At Bow & Arrow, the use of roasted corn raised some tricky questions. “With using roasted corn, we weren’t sure to what extent that process had gelatinized the starches,” Sheppard says. “When we grain out, we can still see it’s pretty intact. Fortunately, we’re not really relying on it as a sugar source, but for flavor.”

Under those circumstances, brewers should expect lower efficiency than for an all-malt beer. “If you get 65 percent efficiency in the brewhouse out of these [grains], that’s pretty good,” Michalke says. “But you’re not really looking for extract so much, especially if you’re adding malted barley.”

Using rice hulls in the mash is strongly recommended to help with lautering. “When you think you’re using enough rice hulls, you aren’t,” says Belstock at Dos Luces. “I use about 20 percent rice hulls on a weight basis.”


Because corn doesn’t have as many enzymes as barley, some brewers opt for adding exogenous enzymes to the mash to aid in conversion (and, therefore, fermentation). Belstock says he uses high-temperature alpha-amylase during a 180°F (82°C) rest, then beta-amylase or glucoamylase during a 155°F (68°C) rest—he calls this a reverse step mash. If he goes any lower than that, he says, he’s in trouble.

“If you let the corn gelatinize, you’re going to be stuck with a layer of mud at the bottom of your kettle,” he says. “At that point, there’s nothing to do but throw out the whole batch.”

His process efficiencies have improved to the point he now uses about one-third of the enzymes he once did—he gets about 80 percent efficiency from his all-corn mash. “The enzyme producers are thinking I’m doing a cereal mash,” Belstock says. “But you’re not only going to get great efficiency out of that; you’re going to kill all the flavor. Start with less enzyme and build up to what you think you need. Otherwise, you’re just getting corn sugar out of it.”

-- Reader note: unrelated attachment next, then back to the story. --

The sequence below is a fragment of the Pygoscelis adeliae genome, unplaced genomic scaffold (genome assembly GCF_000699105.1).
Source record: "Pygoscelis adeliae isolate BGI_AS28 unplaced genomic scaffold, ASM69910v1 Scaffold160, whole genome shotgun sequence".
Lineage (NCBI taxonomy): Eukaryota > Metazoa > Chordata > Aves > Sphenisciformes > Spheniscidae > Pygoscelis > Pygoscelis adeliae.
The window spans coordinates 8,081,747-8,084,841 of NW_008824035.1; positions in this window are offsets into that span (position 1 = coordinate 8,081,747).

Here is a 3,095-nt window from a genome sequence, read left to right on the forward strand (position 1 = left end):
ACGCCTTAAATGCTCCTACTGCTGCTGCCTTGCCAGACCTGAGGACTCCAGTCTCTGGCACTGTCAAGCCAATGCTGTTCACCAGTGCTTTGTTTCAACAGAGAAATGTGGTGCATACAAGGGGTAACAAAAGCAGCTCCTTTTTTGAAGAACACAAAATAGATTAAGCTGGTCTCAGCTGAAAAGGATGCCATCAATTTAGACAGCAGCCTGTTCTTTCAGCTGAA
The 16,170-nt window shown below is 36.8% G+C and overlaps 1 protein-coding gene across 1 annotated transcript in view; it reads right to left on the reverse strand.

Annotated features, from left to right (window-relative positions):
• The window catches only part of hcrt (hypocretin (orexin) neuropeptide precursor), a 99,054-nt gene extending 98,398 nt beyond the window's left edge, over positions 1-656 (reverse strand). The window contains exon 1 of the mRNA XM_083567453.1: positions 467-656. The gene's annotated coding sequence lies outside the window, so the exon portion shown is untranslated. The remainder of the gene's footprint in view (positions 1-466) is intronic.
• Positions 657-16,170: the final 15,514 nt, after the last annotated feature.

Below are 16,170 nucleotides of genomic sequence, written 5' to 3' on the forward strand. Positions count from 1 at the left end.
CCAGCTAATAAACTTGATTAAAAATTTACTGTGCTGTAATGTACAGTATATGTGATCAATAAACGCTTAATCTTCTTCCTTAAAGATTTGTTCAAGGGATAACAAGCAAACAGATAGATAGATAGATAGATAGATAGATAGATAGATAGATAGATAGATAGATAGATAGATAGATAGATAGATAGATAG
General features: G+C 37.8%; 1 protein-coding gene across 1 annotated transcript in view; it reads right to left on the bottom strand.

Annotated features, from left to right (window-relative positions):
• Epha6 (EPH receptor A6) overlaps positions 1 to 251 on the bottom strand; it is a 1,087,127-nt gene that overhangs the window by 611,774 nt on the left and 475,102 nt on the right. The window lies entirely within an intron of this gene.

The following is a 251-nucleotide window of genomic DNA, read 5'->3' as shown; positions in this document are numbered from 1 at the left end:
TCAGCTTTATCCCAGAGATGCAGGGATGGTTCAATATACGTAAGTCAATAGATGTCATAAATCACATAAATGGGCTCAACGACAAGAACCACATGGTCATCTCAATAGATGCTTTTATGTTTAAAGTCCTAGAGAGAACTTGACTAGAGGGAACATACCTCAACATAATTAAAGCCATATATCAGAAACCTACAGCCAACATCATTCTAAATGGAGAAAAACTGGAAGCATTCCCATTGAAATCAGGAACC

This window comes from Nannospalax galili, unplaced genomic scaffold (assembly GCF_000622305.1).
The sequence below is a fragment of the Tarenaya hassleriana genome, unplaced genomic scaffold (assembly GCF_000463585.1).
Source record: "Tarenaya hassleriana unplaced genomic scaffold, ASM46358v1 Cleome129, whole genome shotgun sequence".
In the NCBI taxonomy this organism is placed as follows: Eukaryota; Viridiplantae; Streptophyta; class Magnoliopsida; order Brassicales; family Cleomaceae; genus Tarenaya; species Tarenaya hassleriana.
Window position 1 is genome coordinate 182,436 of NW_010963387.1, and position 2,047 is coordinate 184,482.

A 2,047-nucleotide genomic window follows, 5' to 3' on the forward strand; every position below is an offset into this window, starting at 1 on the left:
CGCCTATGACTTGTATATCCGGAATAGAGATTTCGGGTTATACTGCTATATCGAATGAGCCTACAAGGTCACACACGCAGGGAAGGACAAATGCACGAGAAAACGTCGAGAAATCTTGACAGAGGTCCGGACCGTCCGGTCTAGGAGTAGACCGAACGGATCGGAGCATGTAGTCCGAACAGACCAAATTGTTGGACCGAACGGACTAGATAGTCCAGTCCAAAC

Sembrano takes a different approach, opting to let nature run its course with his all-corn grisette. “Part of the spirit of that beer is minimal intervention, so not having elaborate mash programs or using any sort of enzyme to promote conversion,” he says. “We mash at 148 to 150°F [64 to 66°C] to ferment it dry.”

Belstock strongly recommends adding yeast nutrients, especially if you aren’t using malted corn. “The yeast nutrients are a requirement because it doesn’t have the nutrient value of a barley-based beer,” he says. “You almost treat it as a seltzer as far as fermentation goes. But anything that uses malted corn has no problem with that.”

A Kaleidoscope of Options

Back at Bow & Arrow, Sheppard has been pleased with the response to Native Land so far. More than 30 breweries have participated in the collaboration, and she is encouraging each to use local heirloom corn varieties from their region, just as she’s used the roasted blue corn in her lager and other beers such as Denim Tux and Brunch Special. She’s excited to use other corn varieties, too.

“There are so many of these old varieties that have this really cool, unique story behind them,” Michalke says. “I haven’t even touched the surface of the [number] of varieties that are out there. It’s just such a cool grain.”